The VIX dropped dramatically Wednesday morning, as fears over Cyprus's financial crisis dissipated. A lower VIX means that the cost of protection, or portfolio insurance, has gone down—and that spurred one option trader to buy some.
(Read More: Market Hits New High Despite Cyprus Standoff)
So far, the biggest trade of the day in the VIX has been the purchase of 116,000 April 17/27 call spreads for $0.70, which was done with the April VIX future at 14.80, and the spot index at 12.90.
This trade will work as a portfolio hedge if the market sells off enough to push the VIX above 17. If the VIX goes all the way above 27, which is 110 percent higher, then the gain on this trade is capped to $10. Therefore this hedge will offer ample protection during a 5-10 percent market correction, but is not designed to hedge a truly panicked VIX move, like we saw during the debt downgrade or in 2008.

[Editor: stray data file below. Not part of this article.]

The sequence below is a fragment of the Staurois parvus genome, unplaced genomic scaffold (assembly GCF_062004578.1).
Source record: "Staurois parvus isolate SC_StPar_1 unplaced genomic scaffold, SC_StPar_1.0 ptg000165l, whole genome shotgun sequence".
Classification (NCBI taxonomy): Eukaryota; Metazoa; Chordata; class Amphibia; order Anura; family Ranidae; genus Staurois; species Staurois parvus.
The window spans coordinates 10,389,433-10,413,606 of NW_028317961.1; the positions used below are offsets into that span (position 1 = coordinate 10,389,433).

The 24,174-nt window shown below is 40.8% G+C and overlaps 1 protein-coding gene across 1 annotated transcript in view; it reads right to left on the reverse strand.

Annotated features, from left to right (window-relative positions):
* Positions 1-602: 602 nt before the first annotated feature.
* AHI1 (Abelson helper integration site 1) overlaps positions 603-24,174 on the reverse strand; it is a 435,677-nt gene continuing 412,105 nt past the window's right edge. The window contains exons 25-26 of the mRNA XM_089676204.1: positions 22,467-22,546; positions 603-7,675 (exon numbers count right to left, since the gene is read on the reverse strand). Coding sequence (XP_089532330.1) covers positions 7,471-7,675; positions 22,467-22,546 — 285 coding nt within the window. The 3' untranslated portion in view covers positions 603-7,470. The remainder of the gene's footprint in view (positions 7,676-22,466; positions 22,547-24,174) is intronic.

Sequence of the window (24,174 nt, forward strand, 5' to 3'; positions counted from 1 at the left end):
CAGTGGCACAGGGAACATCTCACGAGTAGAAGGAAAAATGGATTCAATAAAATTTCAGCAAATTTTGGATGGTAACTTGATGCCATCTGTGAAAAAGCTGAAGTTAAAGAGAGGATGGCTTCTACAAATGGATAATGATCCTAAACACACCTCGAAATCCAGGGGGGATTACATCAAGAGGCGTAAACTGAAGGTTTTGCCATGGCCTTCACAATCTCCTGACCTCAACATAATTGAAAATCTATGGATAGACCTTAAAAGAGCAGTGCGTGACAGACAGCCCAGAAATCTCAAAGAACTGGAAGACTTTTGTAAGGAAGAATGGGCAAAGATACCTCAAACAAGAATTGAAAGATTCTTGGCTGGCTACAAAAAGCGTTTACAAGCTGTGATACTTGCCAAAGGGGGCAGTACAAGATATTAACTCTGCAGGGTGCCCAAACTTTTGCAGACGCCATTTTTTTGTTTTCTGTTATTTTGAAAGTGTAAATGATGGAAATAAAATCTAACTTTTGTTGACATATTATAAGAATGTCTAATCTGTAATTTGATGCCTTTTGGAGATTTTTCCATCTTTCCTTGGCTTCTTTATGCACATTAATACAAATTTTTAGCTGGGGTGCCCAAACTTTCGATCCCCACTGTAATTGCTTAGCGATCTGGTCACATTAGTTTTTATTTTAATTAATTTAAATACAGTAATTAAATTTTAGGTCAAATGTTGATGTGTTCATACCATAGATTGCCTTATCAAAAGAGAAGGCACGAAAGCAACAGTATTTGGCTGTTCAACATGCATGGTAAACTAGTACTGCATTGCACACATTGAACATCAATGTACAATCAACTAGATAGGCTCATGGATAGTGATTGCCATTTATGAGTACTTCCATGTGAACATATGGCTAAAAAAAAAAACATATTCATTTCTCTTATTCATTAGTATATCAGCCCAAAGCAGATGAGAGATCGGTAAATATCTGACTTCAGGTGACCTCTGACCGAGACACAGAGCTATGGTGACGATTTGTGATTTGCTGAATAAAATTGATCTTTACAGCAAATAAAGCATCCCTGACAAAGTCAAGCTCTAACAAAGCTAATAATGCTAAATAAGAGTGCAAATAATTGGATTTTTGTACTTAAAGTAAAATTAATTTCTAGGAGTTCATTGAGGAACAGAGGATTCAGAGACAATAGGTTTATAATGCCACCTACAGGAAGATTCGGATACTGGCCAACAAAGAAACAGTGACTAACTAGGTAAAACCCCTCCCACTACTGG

The March VIX future expired Wednesday morning, so this trade could be a re-ignition of an expired hedge from March, or it could be a timed trade based on the Wednesday's downtick in the VIX.
In any event, implied volatility in the VIX has come down about 2.5 points on Wednesday, which makes buying out-of-the-money options less costly today than it was earlier this week.
—Brian Stutland is Managing Member of Stutland Equities and a contributor to CNBC's "Options Action."
Disclosures: Stutland is a market maker holding hedged positions in VIX. He also owns some bull VIX futures and options spreads in his personal account.